Everything You Need to Know About Asking Your Mom to Be Your Maid of Honor
Her role isn't as straightforward as your other attendants.
If Mom is your best friend, it would be natural to ask her to be your maid (or matron) of honor. What better way to acknowledge the fact that she has always had your back, has been supportive and nonjudgmental since you were a child, and constantly offers advice without even demanding you take it. On your wedding day, having her by your side as you begin a life-changing journey is a sweet, comforting gesture. Here's what you (and she!) need to know about giving her this important role.
She shouldn't wear the same dress as the rest of your bridesmaids.
On your wedding day, remember that her role as your mom is more important than her job as matron of honor, which means she shouldn't wear the same dress that all of the other bridesmaids are wearing. Instead, choose a style and color that complements the rest of the bridesmaids' gowns while still being age-appropriate and special. If your 'maids are in boho chic dresses, for example, Mom shouldn't be wearing an outfit that screams "black-tie event." And if your mom wants to wear a gold gown, the bridesmaids shouldn't be dressed in hot pink cocktail-length dresses.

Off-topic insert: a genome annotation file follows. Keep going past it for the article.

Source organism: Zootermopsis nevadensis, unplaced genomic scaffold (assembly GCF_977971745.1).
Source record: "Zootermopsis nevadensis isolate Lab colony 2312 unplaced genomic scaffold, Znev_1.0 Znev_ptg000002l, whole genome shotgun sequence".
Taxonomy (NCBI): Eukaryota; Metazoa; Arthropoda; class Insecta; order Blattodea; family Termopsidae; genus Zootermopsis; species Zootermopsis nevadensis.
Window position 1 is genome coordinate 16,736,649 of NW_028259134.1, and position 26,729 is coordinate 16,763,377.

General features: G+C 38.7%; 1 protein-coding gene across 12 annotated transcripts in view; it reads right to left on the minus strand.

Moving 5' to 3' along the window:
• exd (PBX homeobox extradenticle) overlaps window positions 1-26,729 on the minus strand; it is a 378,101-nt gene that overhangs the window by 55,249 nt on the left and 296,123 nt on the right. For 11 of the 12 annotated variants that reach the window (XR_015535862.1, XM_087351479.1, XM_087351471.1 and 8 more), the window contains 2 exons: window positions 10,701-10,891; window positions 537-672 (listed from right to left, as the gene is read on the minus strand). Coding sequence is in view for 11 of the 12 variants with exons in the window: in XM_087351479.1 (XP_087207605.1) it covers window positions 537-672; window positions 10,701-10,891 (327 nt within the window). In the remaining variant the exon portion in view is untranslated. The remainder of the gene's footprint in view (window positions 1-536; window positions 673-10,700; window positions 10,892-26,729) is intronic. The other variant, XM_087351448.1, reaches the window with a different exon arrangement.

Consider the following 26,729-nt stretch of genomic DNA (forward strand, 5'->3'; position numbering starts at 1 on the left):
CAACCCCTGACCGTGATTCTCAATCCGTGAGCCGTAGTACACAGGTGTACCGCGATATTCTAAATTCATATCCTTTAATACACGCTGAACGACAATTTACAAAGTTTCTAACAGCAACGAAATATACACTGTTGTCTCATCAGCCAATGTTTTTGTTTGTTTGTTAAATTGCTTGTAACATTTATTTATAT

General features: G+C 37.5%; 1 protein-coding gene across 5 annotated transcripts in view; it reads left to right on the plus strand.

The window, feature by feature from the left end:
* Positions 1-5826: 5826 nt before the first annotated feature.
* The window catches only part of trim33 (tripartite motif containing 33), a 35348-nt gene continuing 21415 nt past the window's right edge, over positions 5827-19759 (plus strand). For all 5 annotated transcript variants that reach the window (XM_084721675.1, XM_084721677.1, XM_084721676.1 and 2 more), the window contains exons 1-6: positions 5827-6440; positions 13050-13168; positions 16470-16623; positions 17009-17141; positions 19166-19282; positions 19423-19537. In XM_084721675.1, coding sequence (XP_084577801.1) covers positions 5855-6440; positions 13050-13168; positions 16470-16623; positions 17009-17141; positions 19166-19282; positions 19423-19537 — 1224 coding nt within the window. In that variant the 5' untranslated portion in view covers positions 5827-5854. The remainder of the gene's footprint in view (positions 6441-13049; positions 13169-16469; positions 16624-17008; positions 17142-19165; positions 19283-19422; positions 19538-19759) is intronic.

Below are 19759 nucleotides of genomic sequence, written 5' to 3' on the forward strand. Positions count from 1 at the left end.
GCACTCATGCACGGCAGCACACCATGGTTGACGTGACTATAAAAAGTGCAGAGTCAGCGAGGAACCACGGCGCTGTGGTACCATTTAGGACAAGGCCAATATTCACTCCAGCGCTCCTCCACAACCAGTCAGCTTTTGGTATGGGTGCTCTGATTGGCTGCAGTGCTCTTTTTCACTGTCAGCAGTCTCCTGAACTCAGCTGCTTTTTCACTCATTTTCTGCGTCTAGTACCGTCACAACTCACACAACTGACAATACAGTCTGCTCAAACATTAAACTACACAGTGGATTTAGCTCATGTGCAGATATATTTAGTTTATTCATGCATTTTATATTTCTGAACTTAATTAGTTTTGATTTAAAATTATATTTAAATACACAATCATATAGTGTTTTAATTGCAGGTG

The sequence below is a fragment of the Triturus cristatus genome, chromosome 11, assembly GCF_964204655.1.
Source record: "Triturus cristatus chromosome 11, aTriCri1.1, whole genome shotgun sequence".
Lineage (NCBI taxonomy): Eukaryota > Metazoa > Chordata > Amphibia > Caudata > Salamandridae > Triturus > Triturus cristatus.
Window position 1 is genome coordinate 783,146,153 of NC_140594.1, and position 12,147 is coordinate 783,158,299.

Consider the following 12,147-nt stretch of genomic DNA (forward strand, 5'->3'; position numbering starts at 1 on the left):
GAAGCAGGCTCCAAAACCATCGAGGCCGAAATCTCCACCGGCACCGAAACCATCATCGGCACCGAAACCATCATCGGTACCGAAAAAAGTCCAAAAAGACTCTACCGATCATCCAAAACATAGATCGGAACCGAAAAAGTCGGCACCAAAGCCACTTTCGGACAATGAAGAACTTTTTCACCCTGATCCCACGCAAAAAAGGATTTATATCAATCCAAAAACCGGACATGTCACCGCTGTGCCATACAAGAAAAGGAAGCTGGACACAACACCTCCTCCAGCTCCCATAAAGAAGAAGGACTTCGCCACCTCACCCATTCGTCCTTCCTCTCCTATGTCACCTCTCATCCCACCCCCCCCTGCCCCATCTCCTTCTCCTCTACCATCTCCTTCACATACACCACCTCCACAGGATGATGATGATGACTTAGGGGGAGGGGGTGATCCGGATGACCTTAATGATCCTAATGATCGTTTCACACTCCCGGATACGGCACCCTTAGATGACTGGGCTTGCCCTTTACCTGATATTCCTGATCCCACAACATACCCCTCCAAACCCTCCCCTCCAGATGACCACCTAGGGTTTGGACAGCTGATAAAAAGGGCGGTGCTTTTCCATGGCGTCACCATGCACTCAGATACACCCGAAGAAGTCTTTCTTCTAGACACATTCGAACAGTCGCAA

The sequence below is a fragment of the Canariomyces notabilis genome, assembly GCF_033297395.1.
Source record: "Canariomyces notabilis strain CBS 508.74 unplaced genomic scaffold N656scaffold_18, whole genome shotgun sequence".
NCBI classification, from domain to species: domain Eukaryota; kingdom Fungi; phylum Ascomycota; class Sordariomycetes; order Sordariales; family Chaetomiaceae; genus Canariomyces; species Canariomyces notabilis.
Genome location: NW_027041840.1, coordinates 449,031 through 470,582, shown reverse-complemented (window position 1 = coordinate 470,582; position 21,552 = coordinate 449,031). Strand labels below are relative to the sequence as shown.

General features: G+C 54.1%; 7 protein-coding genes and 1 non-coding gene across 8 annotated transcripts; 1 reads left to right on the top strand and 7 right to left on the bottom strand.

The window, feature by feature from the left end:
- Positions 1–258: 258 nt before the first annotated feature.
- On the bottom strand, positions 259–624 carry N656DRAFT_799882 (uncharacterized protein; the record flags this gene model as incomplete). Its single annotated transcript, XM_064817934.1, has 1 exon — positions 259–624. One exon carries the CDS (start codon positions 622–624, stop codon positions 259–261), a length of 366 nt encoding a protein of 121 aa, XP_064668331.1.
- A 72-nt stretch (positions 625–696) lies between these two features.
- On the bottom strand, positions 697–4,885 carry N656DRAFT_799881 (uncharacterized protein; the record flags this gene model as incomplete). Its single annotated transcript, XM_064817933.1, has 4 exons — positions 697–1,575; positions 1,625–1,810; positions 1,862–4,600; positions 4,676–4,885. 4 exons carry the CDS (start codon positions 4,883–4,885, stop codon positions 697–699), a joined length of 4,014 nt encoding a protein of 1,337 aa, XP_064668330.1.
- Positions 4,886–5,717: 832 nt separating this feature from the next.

She should plan on delegating some duties.
As the mother of the bride, she'll have plenty to do already, and since the role of matron of honor is mostly symbolic when it's being performed by your mom, she should ask the bridesmaids to take over one big job: planning the bachelorette party. If she wants to go to the bachelorette party (and you're okay with her attending), she certainly can, but her name shouldn't be on any invitations—let the bridesmaids take over the hosting role instead. As for the bridal shower, she can still host this event, but it's also just fine for her to ask the bridesmaids to pitch in, too.
She should walk down the aisle ahead of you.
Plan on having her do what a traditional matron of honor would do: She should walk down the aisle during the processional, carrying a bouquet, just ahead of you. While the mother of the bride traditionally sits in the first pew with the father of the bride, you may prefer she stand by your side at the altar. After all, you gave her this job because you couldn't imagine getting married without her by your side—plus, you will need someone to hold your bouquet!